Summary (Magill's Survey of World Literature, Revised Edition)
Machiavelli wrote The Prince within two years after he was driven from office. A surviving letter indicates that the first title for it was “On Principalities.” The work was not published until 1532.
The first eleven chapters of The Prince examine types of principalities, or principates, with examples from both ancient and contemporary history, and strategies for governing these principates. These are not lengthy chapters; some of them are only a few paragraphs long.
Machiavelli asserts that hereditary principates can only be conquered when one who wishes to conquer lives in that principate or establishes a colony there. In the second chapter, Machiavelli speaks of adding territory to an existing principality, advising that one must do so with force and “extinguish the line of the prince” in that territory; by doing so, a conqueror will prevent a counterinsurgency. He cites the Romans as best exemplifying this strategy of conquest. Machiavelli does not criticize the desire to acquire new territories through conquest; instead, he calls it a “very natural and ordinary desire.”
Machiavelli particularly praises Alexander the Great and those leaders who followed him for their success in governing the territories they conquered. He makes a distinction between governing subjects who had previously been ruled despotically and subjects who had some practice of self-government. Those who had previously been ruled with absolute power will be harder to take over, but once they have been conquered, they will be easy to govern. Those who have been used to some degree of self-government will be harder to govern; a conqueror must “ruin” such a city, because if he “does not destroy it, he waits to be destroyed by it.”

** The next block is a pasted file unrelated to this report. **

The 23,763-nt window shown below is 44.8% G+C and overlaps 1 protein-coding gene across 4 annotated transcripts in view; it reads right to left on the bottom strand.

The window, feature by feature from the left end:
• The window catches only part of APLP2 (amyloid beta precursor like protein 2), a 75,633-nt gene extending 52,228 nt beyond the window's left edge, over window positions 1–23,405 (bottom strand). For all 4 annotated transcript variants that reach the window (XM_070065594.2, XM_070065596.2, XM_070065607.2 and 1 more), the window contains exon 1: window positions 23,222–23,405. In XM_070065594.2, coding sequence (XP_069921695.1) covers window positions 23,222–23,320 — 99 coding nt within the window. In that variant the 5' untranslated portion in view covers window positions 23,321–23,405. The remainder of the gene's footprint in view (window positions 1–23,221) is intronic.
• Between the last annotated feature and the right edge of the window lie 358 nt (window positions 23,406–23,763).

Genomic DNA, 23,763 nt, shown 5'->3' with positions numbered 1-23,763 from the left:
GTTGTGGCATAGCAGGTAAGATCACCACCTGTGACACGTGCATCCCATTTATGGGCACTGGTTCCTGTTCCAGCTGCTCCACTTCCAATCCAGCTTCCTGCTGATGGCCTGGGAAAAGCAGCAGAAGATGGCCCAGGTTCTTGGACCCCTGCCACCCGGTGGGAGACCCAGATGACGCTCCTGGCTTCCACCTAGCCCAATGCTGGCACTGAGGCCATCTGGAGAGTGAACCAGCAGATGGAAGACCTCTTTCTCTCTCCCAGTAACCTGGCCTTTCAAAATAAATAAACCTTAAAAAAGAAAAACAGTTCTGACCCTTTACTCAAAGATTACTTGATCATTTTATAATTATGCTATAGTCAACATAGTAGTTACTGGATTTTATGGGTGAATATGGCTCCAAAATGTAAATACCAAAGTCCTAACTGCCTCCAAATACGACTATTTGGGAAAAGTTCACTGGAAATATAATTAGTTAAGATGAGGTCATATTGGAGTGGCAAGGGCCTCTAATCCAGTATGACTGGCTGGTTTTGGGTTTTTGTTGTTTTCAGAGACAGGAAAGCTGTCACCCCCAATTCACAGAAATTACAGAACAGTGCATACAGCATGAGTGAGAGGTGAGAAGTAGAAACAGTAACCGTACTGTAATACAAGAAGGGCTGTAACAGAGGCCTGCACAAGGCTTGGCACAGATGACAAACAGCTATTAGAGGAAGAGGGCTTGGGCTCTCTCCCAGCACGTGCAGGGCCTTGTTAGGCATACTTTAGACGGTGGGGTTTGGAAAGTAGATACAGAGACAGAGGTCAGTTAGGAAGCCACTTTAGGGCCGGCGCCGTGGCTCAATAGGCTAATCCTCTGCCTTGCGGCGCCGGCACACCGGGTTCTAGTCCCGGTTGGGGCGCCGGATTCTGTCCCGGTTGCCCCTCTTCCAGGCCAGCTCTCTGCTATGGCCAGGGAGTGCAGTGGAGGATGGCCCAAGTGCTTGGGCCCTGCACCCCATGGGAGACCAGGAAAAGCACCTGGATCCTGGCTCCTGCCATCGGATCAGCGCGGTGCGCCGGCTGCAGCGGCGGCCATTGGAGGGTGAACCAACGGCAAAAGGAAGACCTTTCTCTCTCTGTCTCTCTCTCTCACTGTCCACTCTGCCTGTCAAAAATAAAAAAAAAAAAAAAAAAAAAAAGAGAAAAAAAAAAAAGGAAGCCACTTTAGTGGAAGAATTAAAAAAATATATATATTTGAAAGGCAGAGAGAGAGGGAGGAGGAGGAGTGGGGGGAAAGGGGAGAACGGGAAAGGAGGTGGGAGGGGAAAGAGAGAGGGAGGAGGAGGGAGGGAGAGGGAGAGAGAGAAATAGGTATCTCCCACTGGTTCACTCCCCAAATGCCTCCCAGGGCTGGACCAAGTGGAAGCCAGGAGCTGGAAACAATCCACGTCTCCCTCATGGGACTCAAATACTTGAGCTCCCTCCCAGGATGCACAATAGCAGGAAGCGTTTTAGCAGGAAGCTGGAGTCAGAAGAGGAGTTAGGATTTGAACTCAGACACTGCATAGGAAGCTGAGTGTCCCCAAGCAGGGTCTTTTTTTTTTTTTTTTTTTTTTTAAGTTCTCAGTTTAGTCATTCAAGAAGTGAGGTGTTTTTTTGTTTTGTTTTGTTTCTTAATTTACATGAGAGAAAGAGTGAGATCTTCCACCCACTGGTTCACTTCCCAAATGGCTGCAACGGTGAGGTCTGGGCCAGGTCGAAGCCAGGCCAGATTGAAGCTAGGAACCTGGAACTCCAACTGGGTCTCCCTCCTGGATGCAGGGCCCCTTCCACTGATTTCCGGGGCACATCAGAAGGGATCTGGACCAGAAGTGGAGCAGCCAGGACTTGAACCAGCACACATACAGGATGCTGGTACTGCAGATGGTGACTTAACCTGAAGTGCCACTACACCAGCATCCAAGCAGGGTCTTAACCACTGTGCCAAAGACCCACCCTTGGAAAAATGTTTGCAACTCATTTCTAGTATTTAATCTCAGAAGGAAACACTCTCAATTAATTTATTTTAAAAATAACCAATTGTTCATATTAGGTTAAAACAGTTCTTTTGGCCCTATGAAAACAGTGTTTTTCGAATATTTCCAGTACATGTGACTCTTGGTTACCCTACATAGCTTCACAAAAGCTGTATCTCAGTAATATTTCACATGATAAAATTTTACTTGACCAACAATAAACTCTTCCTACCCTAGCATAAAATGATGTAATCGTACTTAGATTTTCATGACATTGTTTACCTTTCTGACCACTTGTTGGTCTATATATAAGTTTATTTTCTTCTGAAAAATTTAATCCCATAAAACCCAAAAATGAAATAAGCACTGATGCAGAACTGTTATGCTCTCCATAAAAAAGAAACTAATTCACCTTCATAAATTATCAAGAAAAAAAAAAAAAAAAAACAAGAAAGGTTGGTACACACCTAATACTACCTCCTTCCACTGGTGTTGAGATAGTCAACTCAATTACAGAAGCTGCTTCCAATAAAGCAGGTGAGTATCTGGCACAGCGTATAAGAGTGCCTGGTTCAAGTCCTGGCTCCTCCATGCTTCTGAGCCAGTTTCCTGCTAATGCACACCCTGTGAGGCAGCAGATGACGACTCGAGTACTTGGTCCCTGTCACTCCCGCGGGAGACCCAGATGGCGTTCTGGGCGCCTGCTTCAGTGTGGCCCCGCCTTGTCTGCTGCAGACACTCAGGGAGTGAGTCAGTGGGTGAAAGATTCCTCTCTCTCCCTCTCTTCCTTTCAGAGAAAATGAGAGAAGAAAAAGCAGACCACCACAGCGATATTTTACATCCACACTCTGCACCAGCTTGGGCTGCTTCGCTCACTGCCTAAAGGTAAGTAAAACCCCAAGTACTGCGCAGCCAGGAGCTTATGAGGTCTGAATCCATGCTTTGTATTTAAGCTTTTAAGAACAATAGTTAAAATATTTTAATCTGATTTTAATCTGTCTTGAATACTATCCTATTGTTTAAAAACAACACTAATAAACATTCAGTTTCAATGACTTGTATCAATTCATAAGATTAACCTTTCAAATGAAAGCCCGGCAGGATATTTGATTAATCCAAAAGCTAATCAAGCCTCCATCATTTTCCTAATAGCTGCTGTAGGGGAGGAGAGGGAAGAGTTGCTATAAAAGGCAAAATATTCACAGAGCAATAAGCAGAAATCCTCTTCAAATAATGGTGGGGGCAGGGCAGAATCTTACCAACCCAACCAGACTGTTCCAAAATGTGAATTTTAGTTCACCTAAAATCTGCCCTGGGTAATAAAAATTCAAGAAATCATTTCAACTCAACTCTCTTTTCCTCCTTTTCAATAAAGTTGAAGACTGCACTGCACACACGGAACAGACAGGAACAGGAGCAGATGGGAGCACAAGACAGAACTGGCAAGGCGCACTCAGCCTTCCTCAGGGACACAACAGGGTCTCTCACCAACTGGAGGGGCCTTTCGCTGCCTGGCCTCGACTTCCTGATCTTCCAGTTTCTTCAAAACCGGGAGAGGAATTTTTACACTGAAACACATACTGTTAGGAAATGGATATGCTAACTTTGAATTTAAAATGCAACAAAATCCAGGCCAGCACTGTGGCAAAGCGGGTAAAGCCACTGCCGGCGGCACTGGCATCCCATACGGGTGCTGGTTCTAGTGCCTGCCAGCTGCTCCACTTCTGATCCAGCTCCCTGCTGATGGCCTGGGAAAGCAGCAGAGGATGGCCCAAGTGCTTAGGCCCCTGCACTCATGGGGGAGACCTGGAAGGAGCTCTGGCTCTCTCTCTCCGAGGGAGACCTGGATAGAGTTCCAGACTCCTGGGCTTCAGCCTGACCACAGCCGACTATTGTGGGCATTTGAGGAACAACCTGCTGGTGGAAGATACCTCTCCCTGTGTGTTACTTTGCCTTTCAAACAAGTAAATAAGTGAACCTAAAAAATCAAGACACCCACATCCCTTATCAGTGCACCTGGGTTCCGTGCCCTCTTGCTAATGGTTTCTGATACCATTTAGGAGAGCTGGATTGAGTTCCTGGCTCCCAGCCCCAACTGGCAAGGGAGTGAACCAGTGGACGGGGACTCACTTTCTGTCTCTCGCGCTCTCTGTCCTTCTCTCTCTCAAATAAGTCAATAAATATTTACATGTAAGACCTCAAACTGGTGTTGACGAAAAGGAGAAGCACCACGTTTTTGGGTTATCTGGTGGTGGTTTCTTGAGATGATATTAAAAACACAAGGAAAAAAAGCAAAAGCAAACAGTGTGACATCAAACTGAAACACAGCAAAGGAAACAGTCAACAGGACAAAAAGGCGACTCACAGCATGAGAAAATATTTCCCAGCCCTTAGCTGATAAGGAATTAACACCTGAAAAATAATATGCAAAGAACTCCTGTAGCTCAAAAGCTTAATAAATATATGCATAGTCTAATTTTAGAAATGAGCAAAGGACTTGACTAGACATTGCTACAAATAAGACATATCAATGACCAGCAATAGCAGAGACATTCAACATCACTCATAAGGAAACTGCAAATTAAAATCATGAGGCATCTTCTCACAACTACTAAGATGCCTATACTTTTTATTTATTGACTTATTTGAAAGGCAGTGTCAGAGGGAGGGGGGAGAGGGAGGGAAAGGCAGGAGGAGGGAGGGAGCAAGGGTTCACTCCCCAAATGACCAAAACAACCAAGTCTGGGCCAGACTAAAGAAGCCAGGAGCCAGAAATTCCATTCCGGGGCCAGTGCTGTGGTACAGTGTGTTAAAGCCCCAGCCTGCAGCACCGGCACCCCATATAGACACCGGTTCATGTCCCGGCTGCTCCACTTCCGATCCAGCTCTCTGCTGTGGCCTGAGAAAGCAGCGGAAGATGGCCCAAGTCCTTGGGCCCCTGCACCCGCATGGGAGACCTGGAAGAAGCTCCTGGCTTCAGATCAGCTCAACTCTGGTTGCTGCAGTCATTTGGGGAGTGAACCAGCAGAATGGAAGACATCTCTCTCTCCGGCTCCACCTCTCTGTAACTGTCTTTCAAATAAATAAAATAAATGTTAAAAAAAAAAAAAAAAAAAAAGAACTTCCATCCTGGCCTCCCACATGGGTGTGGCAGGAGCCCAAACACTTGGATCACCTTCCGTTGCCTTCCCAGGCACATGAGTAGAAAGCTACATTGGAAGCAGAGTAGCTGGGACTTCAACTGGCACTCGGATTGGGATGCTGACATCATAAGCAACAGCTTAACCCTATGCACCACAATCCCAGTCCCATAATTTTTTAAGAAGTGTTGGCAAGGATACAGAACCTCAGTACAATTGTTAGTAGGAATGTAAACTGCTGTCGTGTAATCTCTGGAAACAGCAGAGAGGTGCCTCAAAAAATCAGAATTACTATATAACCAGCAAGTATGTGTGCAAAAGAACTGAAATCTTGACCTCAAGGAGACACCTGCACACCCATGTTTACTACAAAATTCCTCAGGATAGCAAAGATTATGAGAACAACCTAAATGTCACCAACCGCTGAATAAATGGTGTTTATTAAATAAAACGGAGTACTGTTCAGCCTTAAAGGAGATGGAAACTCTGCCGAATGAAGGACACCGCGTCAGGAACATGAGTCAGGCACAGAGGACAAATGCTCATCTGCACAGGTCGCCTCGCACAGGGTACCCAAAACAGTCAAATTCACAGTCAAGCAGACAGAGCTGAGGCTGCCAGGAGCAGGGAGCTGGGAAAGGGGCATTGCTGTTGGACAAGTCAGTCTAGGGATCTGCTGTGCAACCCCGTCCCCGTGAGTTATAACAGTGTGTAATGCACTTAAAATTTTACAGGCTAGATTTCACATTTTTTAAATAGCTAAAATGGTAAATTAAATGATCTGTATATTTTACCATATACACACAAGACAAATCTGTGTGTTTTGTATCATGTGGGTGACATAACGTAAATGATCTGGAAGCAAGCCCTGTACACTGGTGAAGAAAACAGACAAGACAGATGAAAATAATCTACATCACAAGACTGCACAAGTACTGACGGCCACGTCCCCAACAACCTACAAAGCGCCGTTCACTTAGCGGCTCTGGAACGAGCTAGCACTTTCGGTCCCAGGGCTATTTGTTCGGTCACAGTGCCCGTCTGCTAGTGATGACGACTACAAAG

In chapter 6, Machiavelli provides a list of great conquerors, who did so by their virtue, including Cyrus the Great of Persia, Romulus of Rome, Theseus of Greece, and Moses of Israel. Machiavelli presents them as gaining a political territory through their own skill and cunning; they win not because of divine assistance, but because they are armed. Here Machiavelli tells his readers that “all armed prophets conquer and unarmed ones are ruined.” In chapter 8, Machiavelli praises King Agothocles of Sicily, who is said to have “virtue,” even though he attained a position of rule through treachery and violence.
Machiavelli criticizes rulers who are the opposite of...
(The entire section is 1007 words.)
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Summary (Masterplots, Fourth Edition)
The Prince is the book that gives meaning to the adjective Machiavellian. The book is an ingenious and fascinating study of the art of practical politics, composed by a man who never rose higher than the position of secretary to the second chancery in Florence. The success of The Prince can be attributed partly to Niccolò Machiavelli’s wit and partly to his having known some of the most clever and powerful rogues of the Renaissance. His model for the “prince” was Cesare Borgia, who used all means of conquest, including murder, to achieve and hold political power.